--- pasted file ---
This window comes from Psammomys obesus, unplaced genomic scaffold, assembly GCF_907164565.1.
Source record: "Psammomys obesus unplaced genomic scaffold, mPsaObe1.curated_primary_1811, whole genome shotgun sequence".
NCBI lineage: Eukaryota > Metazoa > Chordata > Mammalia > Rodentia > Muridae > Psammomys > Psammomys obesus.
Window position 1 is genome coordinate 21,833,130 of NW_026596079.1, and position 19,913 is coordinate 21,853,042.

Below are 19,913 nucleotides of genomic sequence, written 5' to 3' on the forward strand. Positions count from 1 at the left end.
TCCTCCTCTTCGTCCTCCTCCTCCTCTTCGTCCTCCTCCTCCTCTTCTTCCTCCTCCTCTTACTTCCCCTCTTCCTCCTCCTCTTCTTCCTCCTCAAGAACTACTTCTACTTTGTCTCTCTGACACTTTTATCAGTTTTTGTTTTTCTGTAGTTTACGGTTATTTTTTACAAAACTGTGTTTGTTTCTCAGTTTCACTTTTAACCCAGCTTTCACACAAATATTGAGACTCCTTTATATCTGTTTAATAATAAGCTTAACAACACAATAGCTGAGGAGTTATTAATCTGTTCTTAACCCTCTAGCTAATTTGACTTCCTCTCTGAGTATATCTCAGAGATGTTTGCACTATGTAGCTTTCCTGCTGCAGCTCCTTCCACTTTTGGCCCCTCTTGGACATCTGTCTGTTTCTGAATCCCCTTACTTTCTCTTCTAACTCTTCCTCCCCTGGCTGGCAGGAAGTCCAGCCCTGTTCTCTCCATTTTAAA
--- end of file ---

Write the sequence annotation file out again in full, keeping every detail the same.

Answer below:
This window comes from Psammomys obesus, unplaced genomic scaffold, assembly GCF_907164565.1.
Source record: "Psammomys obesus unplaced genomic scaffold, mPsaObe1.curated_primary_1811, whole genome shotgun sequence".
NCBI lineage: Eukaryota > Metazoa > Chordata > Mammalia > Rodentia > Muridae > Psammomys > Psammomys obesus.
Window position 1 is genome coordinate 21,833,130 of NW_026596079.1, and position 19,913 is coordinate 21,853,042.

Below are 19,913 nucleotides of genomic sequence, written 5' to 3' on the forward strand. Positions count from 1 at the left end.
TCCTCCTCTTCGTCCTCCTCCTCCTCTTCGTCCTCCTCCTCCTCTTCTTCCTCCTCCTCTTACTTCCCCTCTTCCTCCTCCTCTTCTTCCTCCTCAAGAACTACTTCTACTTTGTCTCTCTGACACTTTTATCAGTTTTTGTTTTTCTGTAGTTTACGGTTATTTTTTACAAAACTGTGTTTGTTTCTCAGTTTCACTTTTAACCCAGCTTTCACACAAATATTGAGACTCCTTTATATCTGTTTAATAATAAGCTTAACAACACAATAGCTGAGGAGTTATTAATCTGTTCTTAACCCTCTAGCTAATTTGACTTCCTCTCTGAGTATATCTCAGAGATGTTTGCACTATGTAGCTTTCCTGCTGCAGCTCCTTCCACTTTTGGCCCCTCTTGGACATCTGTCTGTTTCTGAATCCCCTTACTTTCTCTTCTAACTCTTCCTCCCCTGGCTGGCAGGAAGTCCAGCCCTGTTCTCTCCATTTTAAA